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Grants focus on improving natural environment

Queensland based Finn Biogas, has received funding to test an economically viable way to break down organic waste from buildings. Twenty-three small and medium businesses are sharing in more than $2 million from the federal Government to test their great ideas on how to improve the natural environment.

Five projects have already been funded under this challenge with total grants of $493,285.

This latest round of the Business Research and Innovation Initiative (BRII) is supporting the early-stage development of solutions to tackle five specific government policy and service delivery challenges. Minister for Industry, Science and Technology Karen Andrews explained that following the feasibility tests, the most successful projects may be eligible for a grant of up to $1 million to develop a prototype or proof of concept.

 “This initiative is giving Australian businesses with clever ideas the opportunity to develop them further, with the potential of creating products that will benefit the community and the Australian economy,” Andrews said.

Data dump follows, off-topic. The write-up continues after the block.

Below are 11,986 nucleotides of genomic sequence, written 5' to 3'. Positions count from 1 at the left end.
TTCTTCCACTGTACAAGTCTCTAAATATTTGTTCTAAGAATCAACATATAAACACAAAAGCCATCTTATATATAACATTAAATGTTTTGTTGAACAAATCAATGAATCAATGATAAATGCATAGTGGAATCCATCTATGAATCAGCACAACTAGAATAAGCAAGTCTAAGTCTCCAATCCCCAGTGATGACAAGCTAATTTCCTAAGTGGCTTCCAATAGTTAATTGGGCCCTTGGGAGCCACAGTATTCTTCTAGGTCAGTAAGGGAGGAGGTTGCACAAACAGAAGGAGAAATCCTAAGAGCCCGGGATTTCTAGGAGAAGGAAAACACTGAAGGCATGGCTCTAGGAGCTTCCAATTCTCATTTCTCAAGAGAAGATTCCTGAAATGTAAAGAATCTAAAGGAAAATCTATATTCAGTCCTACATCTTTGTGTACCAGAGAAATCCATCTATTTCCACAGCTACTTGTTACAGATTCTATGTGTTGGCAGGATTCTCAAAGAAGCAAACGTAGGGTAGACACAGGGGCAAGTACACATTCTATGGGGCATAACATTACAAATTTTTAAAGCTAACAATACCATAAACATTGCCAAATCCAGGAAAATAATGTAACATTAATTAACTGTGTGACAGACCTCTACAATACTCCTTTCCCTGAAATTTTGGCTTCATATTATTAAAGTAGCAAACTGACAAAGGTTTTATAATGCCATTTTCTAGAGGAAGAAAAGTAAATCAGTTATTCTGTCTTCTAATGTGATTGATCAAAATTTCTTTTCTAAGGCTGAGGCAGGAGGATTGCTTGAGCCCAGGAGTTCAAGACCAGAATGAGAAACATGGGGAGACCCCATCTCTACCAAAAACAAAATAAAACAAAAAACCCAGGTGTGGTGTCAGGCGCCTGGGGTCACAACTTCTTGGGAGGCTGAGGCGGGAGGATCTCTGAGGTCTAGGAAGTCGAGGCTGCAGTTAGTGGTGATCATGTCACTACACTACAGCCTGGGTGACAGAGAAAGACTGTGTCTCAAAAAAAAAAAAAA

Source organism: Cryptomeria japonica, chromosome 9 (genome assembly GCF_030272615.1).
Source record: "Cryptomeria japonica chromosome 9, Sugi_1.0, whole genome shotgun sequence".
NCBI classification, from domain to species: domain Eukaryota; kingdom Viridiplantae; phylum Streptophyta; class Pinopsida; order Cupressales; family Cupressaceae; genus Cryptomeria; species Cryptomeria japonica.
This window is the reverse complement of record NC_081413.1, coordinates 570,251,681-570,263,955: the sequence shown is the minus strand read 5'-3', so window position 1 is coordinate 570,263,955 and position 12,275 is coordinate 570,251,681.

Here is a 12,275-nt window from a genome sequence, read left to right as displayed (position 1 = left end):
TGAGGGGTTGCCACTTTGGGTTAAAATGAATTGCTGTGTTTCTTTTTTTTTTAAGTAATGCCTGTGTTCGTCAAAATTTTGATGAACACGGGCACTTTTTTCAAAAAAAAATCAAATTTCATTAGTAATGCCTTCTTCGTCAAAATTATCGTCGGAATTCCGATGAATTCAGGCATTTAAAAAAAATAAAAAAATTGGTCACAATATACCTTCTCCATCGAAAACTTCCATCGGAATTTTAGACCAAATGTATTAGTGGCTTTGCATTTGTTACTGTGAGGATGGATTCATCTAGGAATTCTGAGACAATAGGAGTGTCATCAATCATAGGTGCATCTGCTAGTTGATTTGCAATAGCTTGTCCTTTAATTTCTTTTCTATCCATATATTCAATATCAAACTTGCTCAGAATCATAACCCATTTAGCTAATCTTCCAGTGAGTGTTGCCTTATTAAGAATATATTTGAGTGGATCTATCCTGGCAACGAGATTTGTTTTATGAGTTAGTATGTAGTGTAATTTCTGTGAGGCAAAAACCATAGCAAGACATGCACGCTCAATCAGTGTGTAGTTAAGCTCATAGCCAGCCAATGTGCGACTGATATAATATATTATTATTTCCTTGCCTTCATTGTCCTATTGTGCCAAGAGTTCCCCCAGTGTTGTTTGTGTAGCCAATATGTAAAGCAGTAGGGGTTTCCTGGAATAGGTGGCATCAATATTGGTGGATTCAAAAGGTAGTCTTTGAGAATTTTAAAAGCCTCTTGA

“Government agencies will have the option to purchase any of the developed products, which have been specifically tailored to meet national challenges.We had a record 220 applications for this BRII round, showing how competitive the process is – and competition produces results.”

Along with Finn Biogas, the challenges in this BRII round are:

  • Revolutionising agricultural spray application:

Six projects have been funded under this challenge with total grants of $587,297. One of the firms involved is Spray Safe & Save, a New South Wales company with a project which will assess the impact of water quality issues on chemical spray drift.

  •  Counting fish using advanced technologies:

Four projects have been funded under this challenge with total grants of $399,595. One of the firms involved is Tekno, a Western Australian company which will test a fish-counting system using an artificial intelligence tool that processes raw footage to identify species.

  • Turning farm crops into a renewable hydrogen source:

Four projects have been funded under this challenge with total grants of $399,712. One of the firms involved is Wildfire Energy, a Queensland renewable energy start-up which will test the feasibility of using grain crop residues to manufacture hydrogen and biochar.

  • Automating the detection of whales at sea:

Four projects have been funded under this challenge with total grants of $394,654. One of the firms involved is Vimana Tech, a Victorian company which will test a real time AI system incorporating visual and thermal cameras to alert vessel operators when whales are sighted at sea.